2. FriendlyName … a friendly name, again for those that have not befriended the GUID.
    3. LeftMigrationSourceUniqueId … references the migration source for the left side of the pipeline.
    4. RightMigrationSourceUniqueId … references the migration source for the right side of the pipeline.
    5. SessionType … defines the session type, i.e. WIT, VC or WSS.
  8. Each Provider defines a friendly name and a globally unique identifier (GUID) for each provider used by the session defined by the configuration. As shown in the illustration the GUID and friendly name are also defined by the ProviderDescription of the adapters and is used to identify the correct adapter in the PlugIns directory during the session load processing of the pipeline. At the time of chiseling this blog post, the following adapters are known:
    1. 2F82C6C4-BBEE-42FB-B3D0-4799CABCF00E  TFS 2008 VC  Migration Provider
    2. 663A8B36-7852-4750-87FC-D189B0640FC1    TFS 2008 WIT Migration Provider
    3. 04201D39-6E47-416f-98B2-07F0013F8455      TFS 2010 Migration WIT Provider
    4. FEBC091F-82A2-449e-AED8-133E5896C47A    TFS 2010 VC Migration Provider
  9. The SessionGroup element also includes an attribute WorkFlowType. Please expect in future we will have multiple settings (with default value) to describe the WorkFlowType. Currently the definition thereof can be found in the Architecture Overview document, which includes the following (probably updated) table:

    Type

    Value

    Notes

    OneDirectionalMigration

    0

    • One way (direction) migration of data from source (left) to target (right).
    • Typically a once off process.

    BidirectionalMigration

    1

    • Two way (bidirectional) migration of data from source (left) to target (right), then switch source and target and migrate data from source (right) to target (left).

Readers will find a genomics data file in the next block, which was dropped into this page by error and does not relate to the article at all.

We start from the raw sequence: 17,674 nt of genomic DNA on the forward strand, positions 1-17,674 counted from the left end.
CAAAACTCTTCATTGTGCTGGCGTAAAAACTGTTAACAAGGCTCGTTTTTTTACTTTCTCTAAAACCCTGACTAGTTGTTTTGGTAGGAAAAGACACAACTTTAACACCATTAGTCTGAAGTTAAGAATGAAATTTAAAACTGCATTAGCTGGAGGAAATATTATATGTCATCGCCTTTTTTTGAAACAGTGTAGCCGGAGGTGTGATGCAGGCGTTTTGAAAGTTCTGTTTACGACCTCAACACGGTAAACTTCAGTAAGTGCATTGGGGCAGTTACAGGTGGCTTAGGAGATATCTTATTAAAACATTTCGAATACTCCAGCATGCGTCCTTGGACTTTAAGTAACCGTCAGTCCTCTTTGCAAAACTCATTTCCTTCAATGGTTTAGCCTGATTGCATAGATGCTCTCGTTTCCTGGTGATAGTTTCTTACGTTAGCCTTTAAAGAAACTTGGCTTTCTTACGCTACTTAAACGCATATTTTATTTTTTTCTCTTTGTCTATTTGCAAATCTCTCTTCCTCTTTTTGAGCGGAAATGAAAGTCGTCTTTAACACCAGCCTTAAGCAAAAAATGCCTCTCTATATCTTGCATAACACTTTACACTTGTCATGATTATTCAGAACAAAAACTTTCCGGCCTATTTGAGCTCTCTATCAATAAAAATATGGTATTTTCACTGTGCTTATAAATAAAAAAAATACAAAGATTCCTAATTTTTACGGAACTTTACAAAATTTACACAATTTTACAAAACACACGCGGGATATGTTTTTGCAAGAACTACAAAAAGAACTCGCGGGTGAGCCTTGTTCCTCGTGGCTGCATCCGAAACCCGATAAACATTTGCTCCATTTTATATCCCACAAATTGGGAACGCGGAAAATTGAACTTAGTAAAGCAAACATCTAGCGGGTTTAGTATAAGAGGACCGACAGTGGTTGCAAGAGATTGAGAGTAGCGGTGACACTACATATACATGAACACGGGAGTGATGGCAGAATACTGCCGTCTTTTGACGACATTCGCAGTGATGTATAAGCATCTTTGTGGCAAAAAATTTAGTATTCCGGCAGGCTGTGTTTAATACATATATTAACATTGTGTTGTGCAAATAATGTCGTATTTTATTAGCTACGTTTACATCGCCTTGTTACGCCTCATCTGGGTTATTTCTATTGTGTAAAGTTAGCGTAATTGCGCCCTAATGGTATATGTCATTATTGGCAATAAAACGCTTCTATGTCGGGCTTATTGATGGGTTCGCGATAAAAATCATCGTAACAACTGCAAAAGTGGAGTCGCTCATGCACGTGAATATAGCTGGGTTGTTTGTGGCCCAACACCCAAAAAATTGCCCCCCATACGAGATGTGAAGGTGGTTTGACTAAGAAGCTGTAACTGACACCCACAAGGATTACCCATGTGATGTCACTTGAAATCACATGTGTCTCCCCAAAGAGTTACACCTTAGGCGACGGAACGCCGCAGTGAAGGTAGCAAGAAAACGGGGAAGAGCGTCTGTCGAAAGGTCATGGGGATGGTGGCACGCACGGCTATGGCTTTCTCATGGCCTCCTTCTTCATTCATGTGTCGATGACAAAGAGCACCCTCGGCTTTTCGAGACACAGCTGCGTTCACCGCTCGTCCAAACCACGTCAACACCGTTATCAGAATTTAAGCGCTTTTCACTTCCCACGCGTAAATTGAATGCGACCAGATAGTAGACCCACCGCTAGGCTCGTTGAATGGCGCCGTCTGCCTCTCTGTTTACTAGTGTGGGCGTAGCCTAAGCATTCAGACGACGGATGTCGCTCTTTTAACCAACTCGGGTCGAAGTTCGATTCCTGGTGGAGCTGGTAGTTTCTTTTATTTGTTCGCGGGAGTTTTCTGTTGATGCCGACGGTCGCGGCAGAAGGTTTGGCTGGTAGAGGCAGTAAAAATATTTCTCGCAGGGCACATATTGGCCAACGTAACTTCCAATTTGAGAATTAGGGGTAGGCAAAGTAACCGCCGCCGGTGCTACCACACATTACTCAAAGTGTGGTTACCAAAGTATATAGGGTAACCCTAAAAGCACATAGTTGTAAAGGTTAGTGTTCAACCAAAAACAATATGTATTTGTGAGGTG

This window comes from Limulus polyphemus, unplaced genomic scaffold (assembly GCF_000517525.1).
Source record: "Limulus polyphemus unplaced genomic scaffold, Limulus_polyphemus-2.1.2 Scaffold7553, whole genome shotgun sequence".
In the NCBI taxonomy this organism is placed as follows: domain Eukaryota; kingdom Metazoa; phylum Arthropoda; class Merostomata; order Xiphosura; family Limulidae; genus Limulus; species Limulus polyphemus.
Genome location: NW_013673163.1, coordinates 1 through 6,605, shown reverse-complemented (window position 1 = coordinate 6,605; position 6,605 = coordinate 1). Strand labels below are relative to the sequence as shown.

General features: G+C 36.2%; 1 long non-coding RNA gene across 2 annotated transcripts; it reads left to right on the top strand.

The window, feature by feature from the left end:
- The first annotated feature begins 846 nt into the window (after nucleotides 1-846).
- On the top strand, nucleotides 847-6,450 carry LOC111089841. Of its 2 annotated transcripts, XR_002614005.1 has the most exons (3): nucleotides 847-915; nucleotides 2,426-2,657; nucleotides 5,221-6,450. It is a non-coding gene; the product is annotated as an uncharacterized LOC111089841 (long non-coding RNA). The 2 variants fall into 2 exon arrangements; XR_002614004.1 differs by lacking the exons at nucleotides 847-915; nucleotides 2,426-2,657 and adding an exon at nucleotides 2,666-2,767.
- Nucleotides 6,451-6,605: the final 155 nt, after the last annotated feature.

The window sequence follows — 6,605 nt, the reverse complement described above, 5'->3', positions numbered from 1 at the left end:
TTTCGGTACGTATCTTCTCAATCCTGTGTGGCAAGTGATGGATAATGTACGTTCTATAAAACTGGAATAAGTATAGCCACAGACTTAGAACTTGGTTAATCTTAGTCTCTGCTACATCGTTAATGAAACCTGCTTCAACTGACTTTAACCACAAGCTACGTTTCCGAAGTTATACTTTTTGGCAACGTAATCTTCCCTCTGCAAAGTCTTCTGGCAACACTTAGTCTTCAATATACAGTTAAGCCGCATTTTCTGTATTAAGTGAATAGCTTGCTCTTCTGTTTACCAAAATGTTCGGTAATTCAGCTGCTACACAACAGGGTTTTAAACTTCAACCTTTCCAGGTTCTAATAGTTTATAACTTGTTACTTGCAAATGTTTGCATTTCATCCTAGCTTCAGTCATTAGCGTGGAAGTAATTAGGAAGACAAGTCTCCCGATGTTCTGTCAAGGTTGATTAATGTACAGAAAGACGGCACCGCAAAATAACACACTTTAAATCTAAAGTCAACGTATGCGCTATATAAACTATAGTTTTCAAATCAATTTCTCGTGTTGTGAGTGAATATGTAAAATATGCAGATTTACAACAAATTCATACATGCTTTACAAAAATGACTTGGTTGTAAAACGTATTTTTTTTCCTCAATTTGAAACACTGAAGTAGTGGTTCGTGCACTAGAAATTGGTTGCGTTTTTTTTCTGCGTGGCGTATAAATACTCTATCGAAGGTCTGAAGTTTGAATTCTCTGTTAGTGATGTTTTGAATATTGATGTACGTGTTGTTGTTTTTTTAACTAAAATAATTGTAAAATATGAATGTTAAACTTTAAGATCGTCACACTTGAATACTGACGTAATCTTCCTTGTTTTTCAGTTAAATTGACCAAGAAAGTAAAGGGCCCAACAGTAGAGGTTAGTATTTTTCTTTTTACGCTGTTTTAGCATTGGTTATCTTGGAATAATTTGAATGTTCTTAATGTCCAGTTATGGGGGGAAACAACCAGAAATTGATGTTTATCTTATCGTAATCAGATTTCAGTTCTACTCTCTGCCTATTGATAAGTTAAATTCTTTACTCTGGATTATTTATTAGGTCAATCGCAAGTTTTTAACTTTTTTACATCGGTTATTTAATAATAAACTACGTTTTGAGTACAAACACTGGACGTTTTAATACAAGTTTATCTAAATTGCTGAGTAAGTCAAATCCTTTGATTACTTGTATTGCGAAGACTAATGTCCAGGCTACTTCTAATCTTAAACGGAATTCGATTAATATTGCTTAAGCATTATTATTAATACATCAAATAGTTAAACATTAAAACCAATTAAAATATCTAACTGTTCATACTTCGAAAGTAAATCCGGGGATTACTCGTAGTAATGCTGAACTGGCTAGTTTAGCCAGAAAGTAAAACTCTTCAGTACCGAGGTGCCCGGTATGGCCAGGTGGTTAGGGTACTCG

• Typically a once off process.

    OneDirectionalSynchronization

    2

    • One way synchronization of data from source (left) to target (right).
    • Typically an ongoing process.

    BidirectionalSynchronization

    3

    • Two way (bidirectional) synchronisation of data from source (left) to target (right), then switch source and target and migrate data from source (right) to target (left).
    • Typically an ongoing process.

    OneDirectionalSynchronizationWithoutContextSync

    4

    • One way synchronization of data from source (left) to target (right).
    • No synchronization of context data.
    • Typically an ongoing process.
    • For internal dogfooding there is a requirement that WITD and other metadata should never be automatically updated by the tool.

    Table 1 - Workflow Types

A logical view of the environment defined by the configuration file is shown below. We have a host that loads the configuration file, locates the adapters defined by the configuration in the plugins directory and proceeds to create a pipeline between Server A and Server B, source TP-1 and TP-B respectively and moves the data from left to right if we define OneDirectionMigration, or from left to right and then from right to left, if we define BidirectionalMigration as the work flow type.

image … logical view.

 

 

Hope this post has revealed a few more secrets and is demystifying the TFS Migration Tools solution.